For years now, we have known that the Amazon rainforest was being torn apart for a number of different reasons. That being said, we have not done anywhere near enough to save it.
According to an article that was published in the journal Science Advances back in February the human impact we have made is reaching crisis status and that the point of no return is well upon us. It marks the Amazon tipping point as very close and emphasizes the importance of preventing it from getting there.
The article I am going over was written by Thomas Lovejoy and Carlos Nobre, both who have extensive backgrounds in regards to research in this area. You see, the rainforest is important for a number of reasons and without it, we as humans are not going to be very happy whether you are someone who thinks about the Amazon’s wellbeing or not it is benefiting you even right now.
The importance of Amazon moisture for Brazilian agriculture south of the Amazon is complex but not trivial. Perhaps most important is the partial contribution of dry season Amazon evapotranspiration to rainfall in southeastern South America. Forests maintain an evapotranspiration rate year-round, whereas evapotranspiration in pastures is dramatically lower in the dry season. As a consequence, models suggest a longer dry season after deforestation.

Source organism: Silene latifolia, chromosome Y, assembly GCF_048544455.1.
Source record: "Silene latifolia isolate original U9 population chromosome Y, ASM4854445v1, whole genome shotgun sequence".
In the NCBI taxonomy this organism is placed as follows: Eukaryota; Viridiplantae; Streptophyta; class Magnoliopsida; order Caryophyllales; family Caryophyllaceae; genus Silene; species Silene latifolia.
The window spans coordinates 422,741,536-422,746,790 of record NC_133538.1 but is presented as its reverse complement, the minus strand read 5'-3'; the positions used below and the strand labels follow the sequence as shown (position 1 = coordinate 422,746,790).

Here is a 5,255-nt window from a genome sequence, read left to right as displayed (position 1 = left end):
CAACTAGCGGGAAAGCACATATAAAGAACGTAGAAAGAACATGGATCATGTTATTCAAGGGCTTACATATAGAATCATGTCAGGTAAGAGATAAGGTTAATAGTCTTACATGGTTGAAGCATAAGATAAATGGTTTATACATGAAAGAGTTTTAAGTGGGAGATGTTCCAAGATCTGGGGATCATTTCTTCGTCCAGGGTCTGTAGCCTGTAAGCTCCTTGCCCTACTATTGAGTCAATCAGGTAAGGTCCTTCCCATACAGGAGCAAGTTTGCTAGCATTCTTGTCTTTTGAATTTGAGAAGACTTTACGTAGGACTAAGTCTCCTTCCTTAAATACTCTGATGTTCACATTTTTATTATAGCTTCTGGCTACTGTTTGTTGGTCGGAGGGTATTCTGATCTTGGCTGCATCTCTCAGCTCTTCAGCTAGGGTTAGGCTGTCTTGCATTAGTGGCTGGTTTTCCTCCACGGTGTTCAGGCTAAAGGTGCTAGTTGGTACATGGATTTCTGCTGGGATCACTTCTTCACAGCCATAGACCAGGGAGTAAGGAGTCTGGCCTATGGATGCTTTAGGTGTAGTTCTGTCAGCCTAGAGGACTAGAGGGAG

In recent decades, new forcing factors have impinged on the hydrological cycle: climate change and widespread use of fire to eliminate felled trees and clear weedy vegetation. Many studies show that in the absence of other contributing factors, 4° Celsius of global warming would be the tipping point to degraded savannas in most of the central, southern, and eastern Amazon. Widespread use of fire leads to drying of surrounding forest and greater vulnerability to fire in the subsequent year.
We believe that negative synergies between deforestation, climate change, and widespread use of fire indicate a tipping point for the Amazon system to flip to non-forest ecosystems in eastern, southern and central Amazonia at 20-25% deforestation.
The severity of the droughts of 2005, 2010 and 2015-16 could well represent the first flickers of this ecological tipping point. These events, together with the severe floods of 2009, 2012 (and 2014 over SW Amazonia), suggest that the whole system is oscillating. For the last two decades, the dry season over the southern and eastern Amazon has been increasing. Large-scale factors such as warmer sea surface temperatures over the tropical North Atlantic also seem to be associated with the changes on land.
These two suggest decreasing the Amazon deforested area to less than 20 percent will drastically change things and bring us back to where we need to be but will it happen? I guess only time will tell.